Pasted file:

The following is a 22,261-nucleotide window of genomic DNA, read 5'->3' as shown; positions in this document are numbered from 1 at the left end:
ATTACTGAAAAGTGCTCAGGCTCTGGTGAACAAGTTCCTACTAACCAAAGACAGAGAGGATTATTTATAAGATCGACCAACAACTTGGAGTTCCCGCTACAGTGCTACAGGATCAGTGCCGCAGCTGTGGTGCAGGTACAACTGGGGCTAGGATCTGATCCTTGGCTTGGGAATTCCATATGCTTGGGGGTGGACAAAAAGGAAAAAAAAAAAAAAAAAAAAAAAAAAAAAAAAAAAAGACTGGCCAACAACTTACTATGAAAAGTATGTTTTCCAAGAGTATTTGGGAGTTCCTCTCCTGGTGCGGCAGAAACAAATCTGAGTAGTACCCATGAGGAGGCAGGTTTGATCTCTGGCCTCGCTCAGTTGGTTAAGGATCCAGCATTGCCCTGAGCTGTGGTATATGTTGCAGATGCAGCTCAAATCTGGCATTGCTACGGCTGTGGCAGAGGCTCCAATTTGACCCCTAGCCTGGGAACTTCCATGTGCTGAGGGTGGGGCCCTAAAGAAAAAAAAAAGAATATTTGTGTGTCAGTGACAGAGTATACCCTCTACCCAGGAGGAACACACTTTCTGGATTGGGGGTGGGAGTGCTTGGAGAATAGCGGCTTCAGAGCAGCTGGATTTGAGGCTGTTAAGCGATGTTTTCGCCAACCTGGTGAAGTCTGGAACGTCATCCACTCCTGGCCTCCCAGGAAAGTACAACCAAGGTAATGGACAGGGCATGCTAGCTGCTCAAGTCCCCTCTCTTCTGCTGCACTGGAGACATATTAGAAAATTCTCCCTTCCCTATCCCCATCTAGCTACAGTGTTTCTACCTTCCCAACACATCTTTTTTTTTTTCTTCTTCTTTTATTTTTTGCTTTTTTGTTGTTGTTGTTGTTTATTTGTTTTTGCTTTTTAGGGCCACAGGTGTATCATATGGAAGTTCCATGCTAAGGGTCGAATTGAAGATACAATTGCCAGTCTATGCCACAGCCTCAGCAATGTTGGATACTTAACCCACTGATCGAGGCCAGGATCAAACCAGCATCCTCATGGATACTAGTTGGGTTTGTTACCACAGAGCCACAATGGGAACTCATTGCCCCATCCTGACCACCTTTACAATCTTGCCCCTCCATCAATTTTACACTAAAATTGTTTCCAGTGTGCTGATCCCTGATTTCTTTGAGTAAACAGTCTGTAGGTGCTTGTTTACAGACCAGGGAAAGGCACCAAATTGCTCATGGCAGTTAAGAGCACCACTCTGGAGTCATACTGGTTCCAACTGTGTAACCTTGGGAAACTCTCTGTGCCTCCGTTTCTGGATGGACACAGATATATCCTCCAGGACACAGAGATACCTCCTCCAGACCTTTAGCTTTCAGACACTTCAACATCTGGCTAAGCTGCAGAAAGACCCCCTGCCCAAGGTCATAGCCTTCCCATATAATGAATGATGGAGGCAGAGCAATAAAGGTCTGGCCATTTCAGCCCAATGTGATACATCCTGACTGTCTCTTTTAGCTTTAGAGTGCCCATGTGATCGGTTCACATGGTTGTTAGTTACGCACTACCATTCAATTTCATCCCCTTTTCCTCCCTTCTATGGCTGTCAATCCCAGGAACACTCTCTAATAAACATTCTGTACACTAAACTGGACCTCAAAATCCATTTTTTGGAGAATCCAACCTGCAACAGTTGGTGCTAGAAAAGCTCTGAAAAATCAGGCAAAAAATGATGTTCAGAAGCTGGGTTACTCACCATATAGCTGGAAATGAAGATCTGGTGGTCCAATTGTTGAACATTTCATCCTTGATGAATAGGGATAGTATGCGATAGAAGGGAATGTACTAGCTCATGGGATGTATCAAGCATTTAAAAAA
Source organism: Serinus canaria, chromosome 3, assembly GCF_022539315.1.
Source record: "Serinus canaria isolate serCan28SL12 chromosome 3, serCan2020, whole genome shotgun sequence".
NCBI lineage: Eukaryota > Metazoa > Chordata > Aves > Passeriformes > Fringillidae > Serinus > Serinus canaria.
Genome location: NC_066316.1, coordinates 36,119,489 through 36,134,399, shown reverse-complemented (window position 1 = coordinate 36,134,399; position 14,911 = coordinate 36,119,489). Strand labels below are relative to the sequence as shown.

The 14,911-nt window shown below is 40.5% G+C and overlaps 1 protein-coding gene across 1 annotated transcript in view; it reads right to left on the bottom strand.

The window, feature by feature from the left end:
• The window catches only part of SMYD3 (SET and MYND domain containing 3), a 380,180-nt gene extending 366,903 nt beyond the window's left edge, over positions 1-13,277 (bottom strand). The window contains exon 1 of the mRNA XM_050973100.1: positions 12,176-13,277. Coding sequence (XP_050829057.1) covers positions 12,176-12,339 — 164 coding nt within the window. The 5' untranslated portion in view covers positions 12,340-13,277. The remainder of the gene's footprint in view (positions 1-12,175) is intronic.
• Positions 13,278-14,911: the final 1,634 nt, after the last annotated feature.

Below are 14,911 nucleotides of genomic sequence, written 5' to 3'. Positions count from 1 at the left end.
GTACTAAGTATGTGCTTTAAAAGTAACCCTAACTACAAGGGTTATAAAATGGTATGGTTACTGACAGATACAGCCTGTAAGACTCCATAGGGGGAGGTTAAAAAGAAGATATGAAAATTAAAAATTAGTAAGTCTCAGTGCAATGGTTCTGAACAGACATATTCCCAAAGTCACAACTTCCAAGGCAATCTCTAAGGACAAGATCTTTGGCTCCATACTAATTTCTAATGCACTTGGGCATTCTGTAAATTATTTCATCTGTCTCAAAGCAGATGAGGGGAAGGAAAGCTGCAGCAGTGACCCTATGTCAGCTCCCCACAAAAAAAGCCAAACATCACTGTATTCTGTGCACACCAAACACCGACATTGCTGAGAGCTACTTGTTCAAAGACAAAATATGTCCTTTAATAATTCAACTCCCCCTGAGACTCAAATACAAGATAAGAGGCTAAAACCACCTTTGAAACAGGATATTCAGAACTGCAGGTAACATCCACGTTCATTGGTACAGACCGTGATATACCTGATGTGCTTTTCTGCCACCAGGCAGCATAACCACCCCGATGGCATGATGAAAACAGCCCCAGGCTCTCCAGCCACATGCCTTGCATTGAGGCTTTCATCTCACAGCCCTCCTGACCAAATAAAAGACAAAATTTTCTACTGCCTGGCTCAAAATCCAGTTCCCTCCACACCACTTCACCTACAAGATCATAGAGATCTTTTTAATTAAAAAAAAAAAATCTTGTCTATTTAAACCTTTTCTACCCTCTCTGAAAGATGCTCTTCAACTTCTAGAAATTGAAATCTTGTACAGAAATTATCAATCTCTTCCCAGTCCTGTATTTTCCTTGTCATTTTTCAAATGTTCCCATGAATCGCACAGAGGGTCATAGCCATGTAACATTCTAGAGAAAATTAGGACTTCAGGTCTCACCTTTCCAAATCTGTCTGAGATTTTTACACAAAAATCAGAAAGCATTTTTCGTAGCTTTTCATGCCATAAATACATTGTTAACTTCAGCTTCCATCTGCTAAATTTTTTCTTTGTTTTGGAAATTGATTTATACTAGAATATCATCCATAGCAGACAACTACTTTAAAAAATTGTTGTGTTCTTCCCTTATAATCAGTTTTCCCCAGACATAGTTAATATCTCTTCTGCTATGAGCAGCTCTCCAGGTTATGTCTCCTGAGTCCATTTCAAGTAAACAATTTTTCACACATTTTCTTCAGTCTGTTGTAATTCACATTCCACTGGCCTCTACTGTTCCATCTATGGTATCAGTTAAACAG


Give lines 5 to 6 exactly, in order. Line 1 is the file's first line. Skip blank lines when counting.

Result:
NCBI lineage: Eukaryota > Metazoa > Chordata > Aves > Passeriformes > Fringillidae > Serinus > Serinus canaria.
Genome location: NC_066316.1, coordinates 36,119,489 through 36,134,399, shown reverse-complemented (window position 1 = coordinate 36,134,399; position 14,911 = coordinate 36,119,489). Strand labels below are relative to the sequence as shown.